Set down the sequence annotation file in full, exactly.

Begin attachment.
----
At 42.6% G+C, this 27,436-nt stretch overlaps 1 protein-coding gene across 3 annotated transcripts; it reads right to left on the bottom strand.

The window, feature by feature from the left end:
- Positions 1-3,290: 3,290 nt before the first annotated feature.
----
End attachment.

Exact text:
At 42.6% G+C, this 27,436-nt stretch overlaps 1 protein-coding gene across 3 annotated transcripts; it reads right to left on the bottom strand.

The window, feature by feature from the left end:
- Positions 1-3,290: 3,290 nt before the first annotated feature.